He saw her first in the Cashmere's danks,
    Singing at dawn by a river's banks,
    Where the long grass leaned to her, ranks on ranks,
      Forget-me-nots twined in her hair.

    O night of sorrow in Cashmere's fen--
    For a god may not wed with a maid of men--
    Driven in wrath was the man god then
      From the genii's holy mirth,
    Till the river-maid's hand shall scatter and pour
    The seeds of the little blue flowers she wore,
    From the happy lintels of heaven's own door
      To the uttermost ends of the earth.

    The Great Steep's Garden is musked and fair:
    Araby-sweet is the spice on the air:
    Ah, softly tread, have gentle care,
      Love's handmaid has passed this way.
    Did the long miles fret or the red suns beat?
    Did the great stones tear at her little white feet?
    Did the storm winds harry with stinging sleet,
      Or the mad seas bid her stay?

    Ah, Allah is great; but Love is great
    When the woman-heart needs make atoning and wait:
    She has led him back to the crystal gate,--
      Together they entered there.
    The Great Steep's Garden is musked today:
    The spices of Araby over it lay,
    For Love's handmaiden has passed this way,
      Forget-me-nots tressed in her hair.

[Illustration: Indian Paint Brush]

Indian Paint Brush.

    Brave bold warrior, standing afar
    On the summit place where the wind-torn pine
    At the battle front of the timberline
    Knows never an end of the harrowing war
    Of Life on Death!--and there arrayed
    In the trappings of battle and unafraid,
    Painted and feathered in hostile design,
    Indian chief on the marching line!

[Illustration: Arctic Gentian]

Arctic Gentian.

    Beyond the reach of the timberline,
      The long trail lifting, lifting,
    Past wizened gardens of low gaunt pine,
    Crouching out of the great storm's path:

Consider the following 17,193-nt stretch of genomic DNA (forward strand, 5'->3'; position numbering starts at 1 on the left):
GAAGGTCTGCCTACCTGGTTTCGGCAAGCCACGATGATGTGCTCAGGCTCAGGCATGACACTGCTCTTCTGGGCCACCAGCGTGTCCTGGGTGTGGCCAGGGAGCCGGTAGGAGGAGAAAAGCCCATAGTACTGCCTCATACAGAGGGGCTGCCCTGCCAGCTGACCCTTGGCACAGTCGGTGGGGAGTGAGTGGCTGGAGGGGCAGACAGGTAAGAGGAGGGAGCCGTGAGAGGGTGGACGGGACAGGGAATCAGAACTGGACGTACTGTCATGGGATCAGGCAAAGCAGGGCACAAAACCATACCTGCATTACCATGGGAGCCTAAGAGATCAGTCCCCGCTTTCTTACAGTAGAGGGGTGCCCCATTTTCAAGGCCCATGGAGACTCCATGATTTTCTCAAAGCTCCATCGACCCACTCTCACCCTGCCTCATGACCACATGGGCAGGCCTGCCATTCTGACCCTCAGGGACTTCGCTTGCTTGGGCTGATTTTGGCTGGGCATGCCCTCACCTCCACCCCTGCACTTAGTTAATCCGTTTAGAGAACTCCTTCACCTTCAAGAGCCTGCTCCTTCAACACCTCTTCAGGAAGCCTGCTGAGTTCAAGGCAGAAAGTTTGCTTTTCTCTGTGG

The last tree flees from the arctic wrath,
      But on is the white trail lifting.

    Cities and rivers and fields beseem
      A fantasy, fading, fading,
    Lost away in the myth of a dream:
    And the wide land reaches beyond our eyes,
    A Navajo carpet of strange soft dyes:
    Patterned with cities the great web lies,
      Woven with fantasies, fading.

    Rolls in the tide and the cloud waves toss,
      The reach of the long land merging:
    Where the still white surges part and cross
    The quivering vistas seem to be
    Of a lost land under the waves of a sea.
    O summit flower, what strange waves toss
      Below in the long, long surging!

[Illustration: Alpine Primrose]

Alpine Primrose.

    Happy Heart coming home from the far, far hills,
    How the primrose flamed in the arctic chills!
    And you heard the flutes of the summit birds:
    You will keep forever their sky-lost words,
    Happy Heart coming home from the hills.

Transcriber's Note

The handwritten image captions were, in some cases, very difficult to
make out. Following are transcriptions, with [notes] where there was
any doubt about content.

    Colorado Columbine (1/2 actual size)
    Aquilegia coerulea
    Cather Springs, June 27

    Small-leaved Saxifrage (1/3 actual size)
    Saxifraga parvifolia
    Pikes Peak, Aug. 15. 9300 ft. Altitude

    Alpine Forget-me-not (natural size)
    Mertensia alpina
    Pikes Peak, 12,500 ft. altitude

    Indian Paint Brush (natural size)
    [rest of caption unreadable, possibly Castilleja pruinosa]

    Arctic Gentian (natural size)
    Pikes Peak

    Alpine Primrose
    [rest of caption unreadable]

The first illustration had no caption; the one here in {braces} has
been added for descriptive purposes.